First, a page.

Champion Running Shorts on top
Exofficio Boxer Briefs
REI Lightweight Sahara Synthetic Tee Shirt
Paradox Lightweight Merino Wool Quarter Zip
Darn Tough Socks
Brooks Cascadia 7 Trail Runners
Marmot Precip Rain Jacket
Wool Beannie
Fleece Gloves
Trekking Poles

Clothes for Camp/Sleep- Changed into this after I got to camp and collected fire wood, setup tent, etc.
REI Heavyweight Base Layer Pants
Patagonia Capilene 4 Quarter Zip
Outdoor Research Beannie
Montbell Alpine Down Parka
REI Expedition Weight Socks
Water proof mittens over fleece gloves (didn't wear these)
Rain pants (help block the wind)

01-24-2015, 13:58
Man the amount of money people spend is frightening. I was in your boat recently. Hiking the foothills trail when a polar vortex was moving in. I never winter hiked before. I had zero winter gear. I have a website that I document my hikes. This is how I managed my first winter hike in sub 20 degree weather

"This hike really begins while I am still at home trying to pack for this hike. This weekend was going a bitterly cold, especially Saturday night. A polar vortex of some sort was making its way down to Georgia/South Carolina, and I was going to be out on the coldest night. I was expecting lower temps in the low 20s, high teens Saturday night. Since I just started backpacking this summer, I had no winter gear. I needed a windbreaker jacket, but didn't want to spend real money. I went to Walmart and found this fairly light 10 oz $10 windbreaker jacket. Epic. Many hikers would spend hundreds to get a 5 oz outer shell. Thank god weight doesn't bother me. I also needed to find something to act as my base layer. I wasn't going to spend $40-$60 for a wool or silk base layer. That is just nuts. Then it hit me. My compression long sleeve gym shirt. Base layer check! I also had this polyester long sleeve shirt to act as my mid layer I bought at Khols for $12.00. Mid layer check!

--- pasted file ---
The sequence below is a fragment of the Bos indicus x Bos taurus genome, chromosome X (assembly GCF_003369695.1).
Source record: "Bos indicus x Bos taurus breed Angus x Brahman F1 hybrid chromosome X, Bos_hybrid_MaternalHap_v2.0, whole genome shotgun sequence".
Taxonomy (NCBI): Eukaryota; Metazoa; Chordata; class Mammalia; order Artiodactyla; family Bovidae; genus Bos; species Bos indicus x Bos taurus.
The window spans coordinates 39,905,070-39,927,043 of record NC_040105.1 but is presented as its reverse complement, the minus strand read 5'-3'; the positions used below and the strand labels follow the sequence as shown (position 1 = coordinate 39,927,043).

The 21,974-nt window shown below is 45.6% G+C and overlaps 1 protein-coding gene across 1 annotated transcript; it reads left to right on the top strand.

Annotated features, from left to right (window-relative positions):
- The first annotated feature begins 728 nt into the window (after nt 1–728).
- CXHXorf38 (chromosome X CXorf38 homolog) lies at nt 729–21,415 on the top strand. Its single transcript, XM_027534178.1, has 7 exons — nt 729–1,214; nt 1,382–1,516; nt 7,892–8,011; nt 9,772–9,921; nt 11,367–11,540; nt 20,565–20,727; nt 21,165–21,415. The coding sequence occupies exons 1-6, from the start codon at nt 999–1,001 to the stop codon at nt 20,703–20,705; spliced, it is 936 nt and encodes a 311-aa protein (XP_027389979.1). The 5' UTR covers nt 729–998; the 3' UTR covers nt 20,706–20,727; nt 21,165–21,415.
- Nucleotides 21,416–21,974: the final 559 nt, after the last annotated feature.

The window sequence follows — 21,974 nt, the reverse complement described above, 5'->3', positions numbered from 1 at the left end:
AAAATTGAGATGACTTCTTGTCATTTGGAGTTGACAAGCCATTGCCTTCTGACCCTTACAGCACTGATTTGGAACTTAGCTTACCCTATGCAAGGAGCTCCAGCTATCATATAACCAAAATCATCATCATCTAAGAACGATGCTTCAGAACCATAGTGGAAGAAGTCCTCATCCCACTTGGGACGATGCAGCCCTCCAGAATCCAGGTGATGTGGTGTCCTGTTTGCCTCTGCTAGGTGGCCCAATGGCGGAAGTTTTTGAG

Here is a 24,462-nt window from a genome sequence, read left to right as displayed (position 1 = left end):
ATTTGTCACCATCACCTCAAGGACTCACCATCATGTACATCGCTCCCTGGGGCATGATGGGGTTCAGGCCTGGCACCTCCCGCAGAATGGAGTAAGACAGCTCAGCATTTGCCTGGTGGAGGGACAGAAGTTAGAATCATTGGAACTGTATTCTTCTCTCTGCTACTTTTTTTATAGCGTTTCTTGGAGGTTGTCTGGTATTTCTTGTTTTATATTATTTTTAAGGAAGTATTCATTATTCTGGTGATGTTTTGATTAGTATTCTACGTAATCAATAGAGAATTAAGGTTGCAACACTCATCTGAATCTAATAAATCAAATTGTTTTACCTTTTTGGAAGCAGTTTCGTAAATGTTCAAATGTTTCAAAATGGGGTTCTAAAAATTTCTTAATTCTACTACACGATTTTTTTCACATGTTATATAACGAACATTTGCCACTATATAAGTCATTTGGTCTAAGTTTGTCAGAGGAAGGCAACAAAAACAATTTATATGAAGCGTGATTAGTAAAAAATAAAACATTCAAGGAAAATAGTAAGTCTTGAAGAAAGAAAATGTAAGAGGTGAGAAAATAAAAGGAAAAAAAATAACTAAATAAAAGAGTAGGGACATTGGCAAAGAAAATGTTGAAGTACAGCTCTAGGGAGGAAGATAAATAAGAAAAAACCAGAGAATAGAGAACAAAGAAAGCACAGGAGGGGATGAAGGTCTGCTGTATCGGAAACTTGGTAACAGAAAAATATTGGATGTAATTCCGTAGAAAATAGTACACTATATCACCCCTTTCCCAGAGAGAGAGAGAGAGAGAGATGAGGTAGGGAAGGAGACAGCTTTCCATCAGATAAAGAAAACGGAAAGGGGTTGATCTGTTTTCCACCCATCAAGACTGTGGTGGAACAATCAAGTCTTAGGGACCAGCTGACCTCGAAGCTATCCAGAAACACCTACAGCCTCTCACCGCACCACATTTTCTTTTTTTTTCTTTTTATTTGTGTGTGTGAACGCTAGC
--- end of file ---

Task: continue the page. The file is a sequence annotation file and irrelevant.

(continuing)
I don't have hiking pants. I always hiked in gym shorts. They are comfortable, and I grew up in them. But, for this hike, there was no way I could hike in shorts. I go through my closet. Nothing. I had sweatpants, but I wanted something to cut the wind and could hold up at least a little to water. I then go my dresser, and I find a probably 10 year old Nike windbreaker pants. That will do. My winter hiking gear was complete, but what about camp? Damn! I to back to my dresser and I find the warmest sweatpants I have and brought another compression gym shirt. Camp clothes check. My hiking clothes, in a pitch, could be used in camp as well if I could keep them dry.

Clothes check. Pack check. . . ." Poncho for rain gear.

I have done this set up on 2 bitterly cold winter hikes.

I also night hiked 4.6 miles on AT in near 20-22 degree weather. For three hours I hiked while using a trekking pole with no gloves.

Not only did I survive the night, I was warm all night. I, at least, don't need all that extra gear. Not for 20 degree weather at least.

01-24-2015, 15:08
For temperatures down to about freezing, I find that I only need the following:
Base Layer: Shorts and tee-shirt
Warm Layer: Mid-weight fleece pants and pullover, wool (or quick drying material) beanie hat
Outer Layer: Rain pants and jacket.

I would definitely include rain pants. For starters, if temperatures are cold enough that you need to wear the fleece pants, you'll likely want to cover them with the rain pants to keep them clean. In camp, I usually find that for temperatures down to about 40 I can be plenty warm enough in just the shorts covered with the rain pants.

I usually find that I can sleep in just the shorts and tee shirt if I have a 15 or 20 degree bag. The hat is the first thing to add if you're cold in the bag, and then the fleece pants and/or pullover if you're still cold.

I find that while hiking, the shorts, tee-shirt, and hat are more than enough to keep me warm (taking the hat off as I get warm and putting it back on if I get cold). I also keep the rain jacket handy for any pack-off breaks as it's the 1st thing to add to help keep the chill off when you pause from hiking.

I don't have much experience when temperatures go below freezing, but I would imagine that you would want to add another base layer consisting of long pants and long sleeve shirt (wool or quick drying material).